I mentioned on Instagram, a few weeks ago, that my uncle passed away. I made this blanket for my aunt. My uncle’s sister, who made the long road trip in from Mexico, started the border for me when I told her I didn’t know what to do. The blanket is a 40-round granny square, so I made a simple single crochet border that she worked over. Essentially, she crocheted into my last granny square round.
What resulted were these beautiful olas, or waves. I loved it and my aunt thought it was pretty, so when we ran out of yarn, I promised to finish it. I thought I would share the instructions, since I had never seen a border like this. It resembles a scallop, but they lean to the side, so it’s more wavy.
I made a video, which I’ve embedded below, but I want to put out the written instructions first.
US terminology is used throughout.
You should know: chain (CH), single crochet (SC), and treble/triple crochet (TR). This is the pattern for working around a granny square. You should have an uneven number of rounds, so there is an even number of chain spaces (ch-sp) between the corner spaces.
Attach your yarn in a corner and chain 1.
[SC in same space, Ch 2, 5 TR in same space. *Skip next cluster of stitches and space, SC in center of next cluster, SC in next stitch, SC in next space, 5 TR in same space; Repeat from * to last ch-space of this side of the square, skip last cluster of stitches and SC in corner space, Ch 2] Repeat between [ ] for 4 sides, slst into first SC. Fasten off and weave in ends.
To work this as an edge for other blanket patterns, start with a round of single crochet. There should be a multiple of 8 plus 3 between each corner space (I suggest working a [sc, ch 2, sc] into each corner).
Attach the yarn in the corner space (the chain 2), then work the first wave: ch 1, SC in same space, Ch 2, 5 TR in same space. [Skip 5 stitches, SC in each of next two stitches, work a wave in the next stitch: SC, Ch 2, 5 TR in same space.] Repeat between [ ] to the corner. Skip last 3 stitches and SC into corner, ch 3, SC in same space. Work the next edge the same way. Start with a wave in the corner, then skip 5 stitches, work 2 SC, and a wave…continue until you have worked all the way around the blanket. Slip stitch into the first SC.
There ya go. What do you think of videos? I get requests for videos, especially for the Mary Jane slipper tutorial, but they are tough to make! At least for me. I suppose it’s a learning curve and if I made more, things would feel more natural. I’m also getting over a cold, so I feel like I sound…weird. Anyway. Do they help? How’s the quality?
Christmas crafts are my jam! I adore handmade ornaments and now that my kids are old enough, I can
force them help them to make their own. I thought I would share some of the ones we’ve made, this year. Some were already made during our last few scout meetings (oh, Tigers!) and others, I’m taking with me to our scout Christmas party, so the evening isn’t just a bunch of kids with sugar rushes running around the community center.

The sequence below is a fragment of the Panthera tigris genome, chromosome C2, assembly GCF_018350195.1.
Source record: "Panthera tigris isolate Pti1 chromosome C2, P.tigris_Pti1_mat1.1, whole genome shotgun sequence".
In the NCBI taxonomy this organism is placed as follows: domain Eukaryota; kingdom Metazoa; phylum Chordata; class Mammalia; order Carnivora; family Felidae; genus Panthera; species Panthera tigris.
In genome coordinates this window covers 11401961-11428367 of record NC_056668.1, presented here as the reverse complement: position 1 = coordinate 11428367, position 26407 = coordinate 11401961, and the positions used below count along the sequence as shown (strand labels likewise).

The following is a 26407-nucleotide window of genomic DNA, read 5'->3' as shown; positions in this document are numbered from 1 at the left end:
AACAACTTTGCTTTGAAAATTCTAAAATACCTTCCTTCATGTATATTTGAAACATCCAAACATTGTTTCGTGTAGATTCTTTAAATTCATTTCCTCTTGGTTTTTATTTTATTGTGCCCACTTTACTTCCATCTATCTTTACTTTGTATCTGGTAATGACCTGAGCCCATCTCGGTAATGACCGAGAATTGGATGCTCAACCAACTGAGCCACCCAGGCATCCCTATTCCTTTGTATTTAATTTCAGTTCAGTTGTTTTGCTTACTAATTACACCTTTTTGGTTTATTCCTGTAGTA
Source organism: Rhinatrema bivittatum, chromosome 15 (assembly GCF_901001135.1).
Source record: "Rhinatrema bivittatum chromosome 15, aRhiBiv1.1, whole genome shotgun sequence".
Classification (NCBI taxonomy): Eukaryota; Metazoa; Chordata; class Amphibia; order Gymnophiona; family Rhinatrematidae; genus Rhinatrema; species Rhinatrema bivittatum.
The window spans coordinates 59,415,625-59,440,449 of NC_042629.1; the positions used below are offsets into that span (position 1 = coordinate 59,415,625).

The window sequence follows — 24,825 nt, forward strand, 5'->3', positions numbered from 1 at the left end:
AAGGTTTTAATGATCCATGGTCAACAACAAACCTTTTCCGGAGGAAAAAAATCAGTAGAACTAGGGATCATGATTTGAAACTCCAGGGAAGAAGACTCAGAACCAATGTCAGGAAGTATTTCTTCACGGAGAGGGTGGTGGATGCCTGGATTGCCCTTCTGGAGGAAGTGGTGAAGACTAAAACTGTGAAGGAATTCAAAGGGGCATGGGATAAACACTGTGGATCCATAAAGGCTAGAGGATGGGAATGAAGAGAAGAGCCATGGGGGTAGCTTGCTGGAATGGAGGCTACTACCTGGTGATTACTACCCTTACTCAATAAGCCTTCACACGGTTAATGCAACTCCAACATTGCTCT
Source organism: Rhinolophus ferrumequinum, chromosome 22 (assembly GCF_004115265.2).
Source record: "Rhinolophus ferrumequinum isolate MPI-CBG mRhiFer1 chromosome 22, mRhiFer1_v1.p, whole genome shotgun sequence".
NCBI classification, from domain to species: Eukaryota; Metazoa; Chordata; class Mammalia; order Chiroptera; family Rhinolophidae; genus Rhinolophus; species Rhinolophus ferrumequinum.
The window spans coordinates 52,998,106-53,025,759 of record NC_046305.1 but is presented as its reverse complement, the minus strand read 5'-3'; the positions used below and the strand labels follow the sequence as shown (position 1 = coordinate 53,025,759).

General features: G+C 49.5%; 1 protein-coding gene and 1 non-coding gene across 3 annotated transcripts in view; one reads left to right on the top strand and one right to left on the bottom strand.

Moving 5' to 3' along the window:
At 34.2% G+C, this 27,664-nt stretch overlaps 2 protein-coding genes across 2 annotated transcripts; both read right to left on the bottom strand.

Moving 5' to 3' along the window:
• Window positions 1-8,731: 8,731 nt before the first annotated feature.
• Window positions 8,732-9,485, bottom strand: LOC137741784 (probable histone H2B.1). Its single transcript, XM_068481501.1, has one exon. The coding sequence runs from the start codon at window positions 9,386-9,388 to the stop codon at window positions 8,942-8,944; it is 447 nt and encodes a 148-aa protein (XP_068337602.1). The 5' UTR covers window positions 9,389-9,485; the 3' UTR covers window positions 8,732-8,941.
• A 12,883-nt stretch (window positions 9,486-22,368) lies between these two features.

1. The top left corner is my FAVORITE. Winter Hat ornaments made with leftover yarn and a toilet paper roll.
2. Cookie cutter jingle bells are a kid favorite. Just use pipe cleaners to secure bells to a Christmas cookie cutter. I found these Wilton ones at Tuesday Morning for 29 cents! Score! If you don’t have a Tuesday morning, this 18-piece set looks good.
3. The foam ornament in the right hand corner is a kit from Hobby Lobby. It’s actually a photo ornament, so there goes one of our Tiger electives.
4. The beaded candy cane is an idea from a kit I saw. Just alternate red and white tri-beads on a pipe cleaner, then shape it into a candy cane.
5. The popsicle stick Rudolph is pretty self-explanatory. My MIL had one my husband made when he was little, so I just copied hers. Three popsicle sticks glued together, wiggly eyes put in place, and a red pom-pom nose, with a jingle bell tied to the center by a piece of yarn.
6. The popsicle stick Christmas tree was fun to shop for. Make a triangle with popsicle sticks, then let the kiddos color it green with markers. We glued sequins, buttons, and other “ornaments” on to decorate it. The photo was a quick print on my home printer on regular printer paper. Twine at the top to hang it.
7. Last, but not least, the baby wooden clothespin Rudolph. These wooden clothespins were actually given to me by my MIL. They were leftover from when she did this craft with her kids! So, early 90s? Anyway, it’s 2 clothespins inverted and glued to each other. Mini pom pom nose, ribbon bow tie, and sharpie eyes. Simple, but cute.
I actually put together little ornament kits for my scouts because I am slightly neurotic when it comes to messes. I KNOW they’d help me clean and I should trust them more with supplies, but let’s be real–things are gonna get crazy. SO, each kid gets all the supplies they need and they can make them at the party, or take them home to work on. It was actually quite pleasing to lay out all the supplies and then make little baggies of craft stuff.
What are you crafting for Christmas? How is your Christmas knitting going?! I have made a ton of those bulky zig-zag cowls and oh boy, I am loving that pattern still.